Secondly, there is very little going on the immediate Foxboro area in terms of accommodations. There is a Ranaissance Hotel located directly next to the stadium (which charges upwards of $500 per night on home game weekends; I don't even want to know what renting a room for the Super Bowl would cost), a fleabag motel called The Endzone Motor Inn, and that's pretty much it. If you're looking to stay somewhere where there is a little more going on, you're limited to either Providence or Boston. Sure, you could bed down at one of the Super 8 Motels peppered along I-95, but doing so limits what you can do during the days leading up to the game immensely; unless the town of North Attleboro suddenly decides to take my advice and start up the Aaron Hernandez Murder Tour, there isn't all that much to do within the 50 miles between cities.

And along those lines, neither Boston nor Providence have the best reputations as party cities. Both shut down at 2 AM. Cabs are increasingly hard to get. There are no public transportation systems that run all night. And as someone who went to college in the Providence area and spent way more time in Boston than I'm willing to admit, trust me when I say that both cities already have PLENTY of loud, obnoxious, overbearing drunkards without needing to import them from elsewhere. Going to the Super Bowl isn't just about overpaying for a ticket and watching a football game; it's a whole experience. Parties at different bars and clubs, multiple league-sponsored events ... there is more to the Super Bowl than the game itself. I spoke to several non-football fans over the past few weeks who didn't even know that New York was hosting this year, and I feel like everyone living in a host city should know - for better or worse - that there is a big game in town.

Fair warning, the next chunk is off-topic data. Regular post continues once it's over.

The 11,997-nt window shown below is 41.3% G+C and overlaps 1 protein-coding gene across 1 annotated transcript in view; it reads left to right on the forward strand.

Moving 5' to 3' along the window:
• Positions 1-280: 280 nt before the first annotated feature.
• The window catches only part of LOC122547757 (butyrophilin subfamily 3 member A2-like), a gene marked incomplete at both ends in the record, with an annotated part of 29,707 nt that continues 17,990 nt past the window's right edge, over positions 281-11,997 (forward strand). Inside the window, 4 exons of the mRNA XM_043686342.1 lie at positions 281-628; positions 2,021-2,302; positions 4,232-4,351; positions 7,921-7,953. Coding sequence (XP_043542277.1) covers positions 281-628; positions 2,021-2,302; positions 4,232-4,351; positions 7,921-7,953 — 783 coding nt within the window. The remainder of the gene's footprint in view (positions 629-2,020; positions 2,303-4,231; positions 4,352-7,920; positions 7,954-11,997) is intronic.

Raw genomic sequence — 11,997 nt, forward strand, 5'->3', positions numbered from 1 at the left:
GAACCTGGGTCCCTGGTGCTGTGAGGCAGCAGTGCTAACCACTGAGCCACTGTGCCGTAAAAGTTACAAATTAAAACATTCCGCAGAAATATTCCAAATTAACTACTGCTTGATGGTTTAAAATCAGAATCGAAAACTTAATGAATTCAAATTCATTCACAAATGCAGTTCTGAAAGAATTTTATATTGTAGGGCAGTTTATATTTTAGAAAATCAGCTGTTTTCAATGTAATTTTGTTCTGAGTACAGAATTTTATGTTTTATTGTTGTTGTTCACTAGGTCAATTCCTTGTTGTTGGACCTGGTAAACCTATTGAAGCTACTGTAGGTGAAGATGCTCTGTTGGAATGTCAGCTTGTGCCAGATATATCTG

On the plus side, getting a Super Bowl bid just might be the kick in the pants the state of Massachussetts needs to make Gillette Stadium a little bit more fan friendly. There would obviously be several years of advance notice, which is plenty of time to expand roads, lay a few more train tracks, and change those damn Mass Blue Laws. However, as things stand right now, from an objective and logistics standpoint, I think there are better cold weather outdoor venues that would make more sense for hosting the game.

And much like the people who immediately lost all respect for me when they found out I wasn't gaga over Breaking Bad virtually screamed in my ear, "if you don't like it, then don't watch it!", I'm sure there are plenty who will now make the case that I don't have to attend the Super Bowl or go anywhere near it, so maybe I should just shut the hell up already. And to those people, I say fair point. But the way I see it, unless some big changes come down the pike significantly faster than the average rate of traffic heading to a Patriots game, people everywhere are going to leave that game with yet another reason to hate this franchise.

Is this article a little random? Perhaps. But's the offseason. We're still a few weeks out from the combine, it's too early to start mock drafting, and we're still close enough to the fallout from this most recent Super Bowl so that the subject is still relevant. So why not, I say. It was this little rant or get some actual work done, and you know that wasn't happening.